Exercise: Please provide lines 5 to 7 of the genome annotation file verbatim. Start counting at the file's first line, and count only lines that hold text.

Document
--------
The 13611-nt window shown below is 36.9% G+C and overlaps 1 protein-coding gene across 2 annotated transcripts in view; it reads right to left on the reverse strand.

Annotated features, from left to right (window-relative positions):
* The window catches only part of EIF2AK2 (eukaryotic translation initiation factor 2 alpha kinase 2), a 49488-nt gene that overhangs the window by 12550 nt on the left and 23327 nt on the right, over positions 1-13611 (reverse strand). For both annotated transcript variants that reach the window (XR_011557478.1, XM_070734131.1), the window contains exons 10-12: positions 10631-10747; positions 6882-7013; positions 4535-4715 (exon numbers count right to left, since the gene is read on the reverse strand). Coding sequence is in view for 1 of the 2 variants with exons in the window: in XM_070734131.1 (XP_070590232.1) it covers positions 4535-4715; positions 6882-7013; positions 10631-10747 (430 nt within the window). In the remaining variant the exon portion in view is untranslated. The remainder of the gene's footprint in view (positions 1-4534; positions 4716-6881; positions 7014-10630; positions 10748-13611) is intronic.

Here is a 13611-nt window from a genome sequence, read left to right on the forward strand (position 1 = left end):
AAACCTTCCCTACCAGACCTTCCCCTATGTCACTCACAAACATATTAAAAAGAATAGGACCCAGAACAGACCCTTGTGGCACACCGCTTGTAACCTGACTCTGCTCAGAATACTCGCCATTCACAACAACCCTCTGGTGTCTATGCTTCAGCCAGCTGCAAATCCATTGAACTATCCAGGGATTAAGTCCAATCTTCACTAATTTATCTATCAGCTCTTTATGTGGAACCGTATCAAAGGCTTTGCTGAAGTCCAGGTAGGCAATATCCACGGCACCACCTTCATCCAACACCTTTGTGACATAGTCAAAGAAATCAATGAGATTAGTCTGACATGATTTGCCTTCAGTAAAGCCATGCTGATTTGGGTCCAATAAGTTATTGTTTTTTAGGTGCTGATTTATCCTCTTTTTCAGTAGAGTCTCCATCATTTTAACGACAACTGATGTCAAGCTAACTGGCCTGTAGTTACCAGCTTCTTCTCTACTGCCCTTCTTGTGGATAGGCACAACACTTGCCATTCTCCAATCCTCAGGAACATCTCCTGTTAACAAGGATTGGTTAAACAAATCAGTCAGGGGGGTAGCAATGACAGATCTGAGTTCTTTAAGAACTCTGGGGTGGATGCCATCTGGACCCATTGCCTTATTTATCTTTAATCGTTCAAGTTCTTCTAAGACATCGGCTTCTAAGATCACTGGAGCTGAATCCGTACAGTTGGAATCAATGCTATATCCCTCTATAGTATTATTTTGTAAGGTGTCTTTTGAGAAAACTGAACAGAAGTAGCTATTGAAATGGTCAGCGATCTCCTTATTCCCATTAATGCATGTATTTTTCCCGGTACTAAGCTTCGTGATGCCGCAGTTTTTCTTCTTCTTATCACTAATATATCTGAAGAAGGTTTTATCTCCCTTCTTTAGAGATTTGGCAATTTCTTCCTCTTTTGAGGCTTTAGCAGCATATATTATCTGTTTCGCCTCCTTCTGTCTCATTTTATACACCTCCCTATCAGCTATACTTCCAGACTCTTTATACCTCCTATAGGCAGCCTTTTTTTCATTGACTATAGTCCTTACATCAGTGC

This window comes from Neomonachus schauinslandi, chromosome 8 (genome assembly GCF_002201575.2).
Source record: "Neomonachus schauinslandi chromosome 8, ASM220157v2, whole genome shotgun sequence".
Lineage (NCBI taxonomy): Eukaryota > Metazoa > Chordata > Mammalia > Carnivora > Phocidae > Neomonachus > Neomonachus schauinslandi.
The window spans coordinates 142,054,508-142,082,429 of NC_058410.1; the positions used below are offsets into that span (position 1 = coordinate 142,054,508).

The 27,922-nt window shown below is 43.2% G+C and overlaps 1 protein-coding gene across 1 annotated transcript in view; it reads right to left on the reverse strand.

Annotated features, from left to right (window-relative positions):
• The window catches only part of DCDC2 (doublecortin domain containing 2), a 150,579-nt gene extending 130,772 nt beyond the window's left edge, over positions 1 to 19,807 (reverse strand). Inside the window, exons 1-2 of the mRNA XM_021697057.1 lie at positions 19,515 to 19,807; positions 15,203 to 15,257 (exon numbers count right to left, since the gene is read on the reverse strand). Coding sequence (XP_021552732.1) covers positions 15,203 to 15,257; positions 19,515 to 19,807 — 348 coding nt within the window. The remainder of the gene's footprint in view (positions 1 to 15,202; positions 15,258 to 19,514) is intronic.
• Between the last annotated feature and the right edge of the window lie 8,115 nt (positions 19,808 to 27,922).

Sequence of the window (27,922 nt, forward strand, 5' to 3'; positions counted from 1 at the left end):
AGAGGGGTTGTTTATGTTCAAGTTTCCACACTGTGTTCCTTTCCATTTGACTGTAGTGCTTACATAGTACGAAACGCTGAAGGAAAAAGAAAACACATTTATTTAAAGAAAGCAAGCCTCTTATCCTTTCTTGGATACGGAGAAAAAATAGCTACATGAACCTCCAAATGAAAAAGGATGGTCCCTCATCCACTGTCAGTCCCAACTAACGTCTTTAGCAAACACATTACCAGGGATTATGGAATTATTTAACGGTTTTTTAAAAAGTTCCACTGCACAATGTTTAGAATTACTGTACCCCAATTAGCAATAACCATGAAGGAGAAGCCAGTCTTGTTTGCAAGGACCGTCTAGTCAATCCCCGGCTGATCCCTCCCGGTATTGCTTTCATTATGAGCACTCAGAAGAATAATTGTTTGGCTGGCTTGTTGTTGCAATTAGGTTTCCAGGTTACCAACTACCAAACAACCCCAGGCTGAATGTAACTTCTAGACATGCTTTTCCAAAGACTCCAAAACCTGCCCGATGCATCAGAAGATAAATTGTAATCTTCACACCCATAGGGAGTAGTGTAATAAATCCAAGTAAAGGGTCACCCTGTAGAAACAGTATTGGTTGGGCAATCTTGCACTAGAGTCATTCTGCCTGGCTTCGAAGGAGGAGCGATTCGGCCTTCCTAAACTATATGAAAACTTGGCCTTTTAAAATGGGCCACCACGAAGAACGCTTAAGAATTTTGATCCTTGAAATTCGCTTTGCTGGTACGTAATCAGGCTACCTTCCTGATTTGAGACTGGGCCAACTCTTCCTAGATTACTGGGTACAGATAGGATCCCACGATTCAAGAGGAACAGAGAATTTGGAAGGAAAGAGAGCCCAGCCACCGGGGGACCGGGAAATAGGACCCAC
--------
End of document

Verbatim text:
AAACCTTCCCTACCAGACCTTCCCCTATGTCACTCACAAACATATTAAAAAGAATAGGACCCAGAACAGACCCTTGTGGCACACCGCTTGTAACCTGACTCTGCTCAGAATACTCGCCATTCACAACAACCCTCTGGTGTCTATGCTTCAGCCAGCTGCAAATCCATTGAACTATCCAGGGATTAAGTCCAATCTTCACTAATTTATCTATCAGCTCTTTATGTGGAACCGTATCAAAGGCTTTGCTGAAGTCCAGGTAGGCAATATCCACGGCACCACCTTCATCCAACACCTTTGTGACATAGTCAAAGAAATCAATGAGATTAGTCTGACATGATTTGCCTTCAGTAAAGCCATGCTGATTTGGGTCCAATAAGTTATTGTTTTTTAGGTGCTGATTTATCCTCTTTTTCAGTAGAGTCTCCATCATTTTAACGACAACTGATGTCAAGCTAACTGGCCTGTAGTTACCAGCTTCTTCTCTACTGCCCTTCTTGTGGATAGGCACAACACTTGCCATTCTCCAATCCTCAGGAACATCTCCTGTTAACAAGGATTGGTTAAACAAATCAGTCAGGGGGGTAGCAATGACAGATCTGAGTTCTTTAAGAACTCTGGGGTGGATGCCATCTGGACCCATTGCCTTATTTATCTTTAATCGTTCAAGTTCTTCTAAGACATCGGCTTCTAAGATCACTGGAGCTGAATCCGTACAGTTGGAATCAATGCTATATCCCTCTATAGTATTATTTTGTAAGGTGTCTTTTGAGAAAACTGAACAGAAGTAGCTATTGAAATGGTCAGCGATCTCCTTATTCCCATTAATGCATGTATTTTTCCCGGTACTAAGCTTCGTGATGCCGCAGTTTTTCTTCTTCTTATCACTAATATATCTGAAGAAGGTTTTATCTCCCTTCTTTAGAGATTTGGCAATTTCTTCCTCTTTTGAGGCTTTAGCAGCATATATTATCTGTTTCGCCTCCTTCTGTCTCATTTTATACACCTCCCTATCAGCTATACTTCCAGACTCTTTATACCTCCTATAGGCAGCCTTTTTTTCATTGACTATAGTCCTTACATCAGTGC

This window comes from Neomonachus schauinslandi, chromosome 8 (genome assembly GCF_002201575.2).
Source record: "Neomonachus schauinslandi chromosome 8, ASM220157v2, whole genome shotgun sequence".